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dc.contributor.authorDIXIT, Avinash
dc.date.accessioned2012-01-17T09:54:00Z
dc.date.available2012-01-17T09:54:00Z
dc.date.issued2012
dc.identifier.issn1830-7736
dc.identifier.urihttp://hdl.handle.net/1814/19936
dc.descriptionThis is a revised text of the Max Weber Lecture delivered at the European University Institute, Florence, Italy on 14 December 2011. The paper was written during a Fall 2011 visit to the Leitner Program at the Macmillan Center, Yale University.en
dc.description.abstractLess-developed countries and transition economies wish to attract foreign direct investment (FDI), but are often handicapped by their weak governance structures, i.e. by insecurity of property rights and contracts. Potential investors and governments therefore attempt to devise alternative special arrangements and institutions that imperfectly substitute for good overall governance. The volume and form of investments adapts to the conditions and institutions of governance. Moreover, firms that have experience of coping with poor governance in their home country enjoy some advantage when investing in other host countries with similarly weak governance; this helps explain the emergence of outward FDI from developing countries. This lecture presents an overview of these issues and the related literature, and develops a simple theoretical model to improve our understanding of the emergence of multinational firms from developing countries.en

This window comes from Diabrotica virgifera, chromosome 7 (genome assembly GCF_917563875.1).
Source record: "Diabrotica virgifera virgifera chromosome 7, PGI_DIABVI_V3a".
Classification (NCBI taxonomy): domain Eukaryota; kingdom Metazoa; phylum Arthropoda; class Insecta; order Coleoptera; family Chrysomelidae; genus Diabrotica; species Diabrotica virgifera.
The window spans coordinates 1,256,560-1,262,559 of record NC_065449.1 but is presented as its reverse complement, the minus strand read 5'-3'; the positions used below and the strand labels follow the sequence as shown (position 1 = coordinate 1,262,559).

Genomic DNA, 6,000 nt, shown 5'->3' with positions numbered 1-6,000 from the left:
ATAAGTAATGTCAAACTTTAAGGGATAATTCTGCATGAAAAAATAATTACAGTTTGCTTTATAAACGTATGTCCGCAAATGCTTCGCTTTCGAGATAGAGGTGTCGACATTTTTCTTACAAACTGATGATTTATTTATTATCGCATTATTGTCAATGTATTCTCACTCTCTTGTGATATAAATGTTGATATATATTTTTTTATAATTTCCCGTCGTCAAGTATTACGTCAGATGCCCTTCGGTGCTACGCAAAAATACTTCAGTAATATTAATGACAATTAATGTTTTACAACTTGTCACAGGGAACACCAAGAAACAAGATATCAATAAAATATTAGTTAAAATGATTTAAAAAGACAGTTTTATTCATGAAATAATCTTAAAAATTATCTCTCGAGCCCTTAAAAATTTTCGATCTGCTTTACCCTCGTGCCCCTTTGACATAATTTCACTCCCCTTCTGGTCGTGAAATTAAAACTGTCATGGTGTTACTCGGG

dc.format.mimetypeapplication/pdf
dc.language.isoenen
dc.relation.ispartofseriesEUI MWP LSen
dc.relation.ispartofseries2012/01en
dc.rightsinfo:eu-repo/semantics/openAccessen
dc.subjectForeign Direct Investmenten
dc.subjectGovernanceen
dc.subjectDeveloping Countriesen
dc.subjectMultinational Firmsen
dc.titleGovernance, Development, and Foreign Direct Investmenten
dc.typeOtheren
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